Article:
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      Digestion and assimilation of proline-containing peptides by rat intestinal brush border membrane carboxypeptidases. Role of the combined action of angiotensin-converting enzyme and carboxypeptidase P.

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          Abstract

          Two intestinal brush border membrane carboxypeptidases were found to participate in the sequential digestion of proline-containing peptides representing a novel mechanism of hydrolysis from the COOH terminus. NH2-blocked prolyl tripeptides were rapidly hydrolyzed by either brush border membrane angiotensin converting enzyme (ACE, dipeptidyl carboxypeptidase, E.C. 3.4.15.1) or carboxypeptidase P (E.C.3.4.12-) depending on the position of the proline residue. Furthermore, these two enzymes were found to participate in a concerted manner to sequentially degrade larger proline-containing pentapeptides from the COOH terminus. A brush border membrane associated neutral endopeptidase also participated in the hydrolysis of the prolyl pentapeptides. During in vivo intestinal perfusion, the NH2-blocked prolyl peptides were degraded and their constituent amino acids efficiently absorbed by the intestine. Furthermore, hydrolysis and absorption of these peptides could be dramatically suppressed by low concentrations of captopril, a specific inhibitor of ACE. These studies show that prolyl peptides are efficiently and sequentially hydrolyzed from the COOH terminus by the combined action of ACE and carboxypeptidase P, and that these enzymes may play an important role in the digestion and assimilation of proline-containing peptides.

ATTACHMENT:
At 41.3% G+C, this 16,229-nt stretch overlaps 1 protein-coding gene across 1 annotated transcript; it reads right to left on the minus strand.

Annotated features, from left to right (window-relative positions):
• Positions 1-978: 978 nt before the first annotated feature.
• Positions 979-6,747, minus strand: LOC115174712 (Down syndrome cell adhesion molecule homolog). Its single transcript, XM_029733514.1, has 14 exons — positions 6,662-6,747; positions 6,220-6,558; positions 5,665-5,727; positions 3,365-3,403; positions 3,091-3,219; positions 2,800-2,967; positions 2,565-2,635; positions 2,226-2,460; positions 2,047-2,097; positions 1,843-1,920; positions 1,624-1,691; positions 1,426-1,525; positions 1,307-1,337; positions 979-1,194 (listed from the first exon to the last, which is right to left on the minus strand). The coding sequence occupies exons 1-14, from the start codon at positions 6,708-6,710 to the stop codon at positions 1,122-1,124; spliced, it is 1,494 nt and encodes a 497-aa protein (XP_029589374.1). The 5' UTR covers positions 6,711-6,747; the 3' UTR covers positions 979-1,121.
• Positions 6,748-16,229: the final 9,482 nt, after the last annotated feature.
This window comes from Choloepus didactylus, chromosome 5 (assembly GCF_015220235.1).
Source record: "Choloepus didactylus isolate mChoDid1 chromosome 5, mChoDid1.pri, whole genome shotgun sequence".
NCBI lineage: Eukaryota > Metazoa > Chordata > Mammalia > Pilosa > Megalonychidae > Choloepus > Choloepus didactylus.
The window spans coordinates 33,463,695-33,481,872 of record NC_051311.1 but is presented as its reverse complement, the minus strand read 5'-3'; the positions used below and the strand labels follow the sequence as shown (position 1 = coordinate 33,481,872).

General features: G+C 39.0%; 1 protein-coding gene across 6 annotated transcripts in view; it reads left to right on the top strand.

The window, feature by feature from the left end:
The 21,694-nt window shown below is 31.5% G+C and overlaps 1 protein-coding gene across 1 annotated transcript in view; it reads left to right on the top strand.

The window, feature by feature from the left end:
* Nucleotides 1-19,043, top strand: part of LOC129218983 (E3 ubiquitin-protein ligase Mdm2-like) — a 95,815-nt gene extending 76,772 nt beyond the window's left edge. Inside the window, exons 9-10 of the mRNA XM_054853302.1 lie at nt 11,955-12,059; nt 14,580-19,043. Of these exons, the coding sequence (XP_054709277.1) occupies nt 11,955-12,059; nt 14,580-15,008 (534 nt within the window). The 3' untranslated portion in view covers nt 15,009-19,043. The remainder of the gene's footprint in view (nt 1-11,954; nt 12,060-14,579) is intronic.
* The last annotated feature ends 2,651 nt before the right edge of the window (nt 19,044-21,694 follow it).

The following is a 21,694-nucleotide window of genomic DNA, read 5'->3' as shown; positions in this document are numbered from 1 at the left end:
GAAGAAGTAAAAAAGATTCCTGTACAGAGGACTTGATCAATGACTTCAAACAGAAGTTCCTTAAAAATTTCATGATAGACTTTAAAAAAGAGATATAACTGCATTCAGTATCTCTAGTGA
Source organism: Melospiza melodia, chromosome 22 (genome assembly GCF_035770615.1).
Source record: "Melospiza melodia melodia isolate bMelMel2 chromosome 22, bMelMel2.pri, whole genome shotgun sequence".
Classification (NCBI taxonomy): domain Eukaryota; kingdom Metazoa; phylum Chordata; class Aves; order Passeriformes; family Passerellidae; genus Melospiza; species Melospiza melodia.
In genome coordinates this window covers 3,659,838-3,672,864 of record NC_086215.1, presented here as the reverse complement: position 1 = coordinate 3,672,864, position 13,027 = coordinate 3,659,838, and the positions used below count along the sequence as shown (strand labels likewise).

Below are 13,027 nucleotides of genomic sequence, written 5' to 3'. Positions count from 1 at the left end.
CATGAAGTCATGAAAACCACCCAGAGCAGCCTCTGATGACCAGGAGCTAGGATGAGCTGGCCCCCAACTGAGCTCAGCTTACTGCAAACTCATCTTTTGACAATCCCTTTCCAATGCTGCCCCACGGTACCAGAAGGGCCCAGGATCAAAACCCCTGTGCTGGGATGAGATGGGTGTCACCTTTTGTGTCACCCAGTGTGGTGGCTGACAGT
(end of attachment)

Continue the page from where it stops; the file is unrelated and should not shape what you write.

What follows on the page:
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          Author and article information

          Journal
          J. Clin. Invest.
          The Journal of clinical investigation
          American Society for Clinical Investigation
          0021-9738
          0021-9738
          Apr 1988
          : 81
          : 4
          Affiliations
          [1 ] Gastrointestinal Research Laboratory, Veterans Administration Medical Center, San Francisco, California 94121.
          Article
          10.1172/JCI113421
          329635
          2832443
          92ab5161-38bf-42e8-92c2-e811d2580c81
          History

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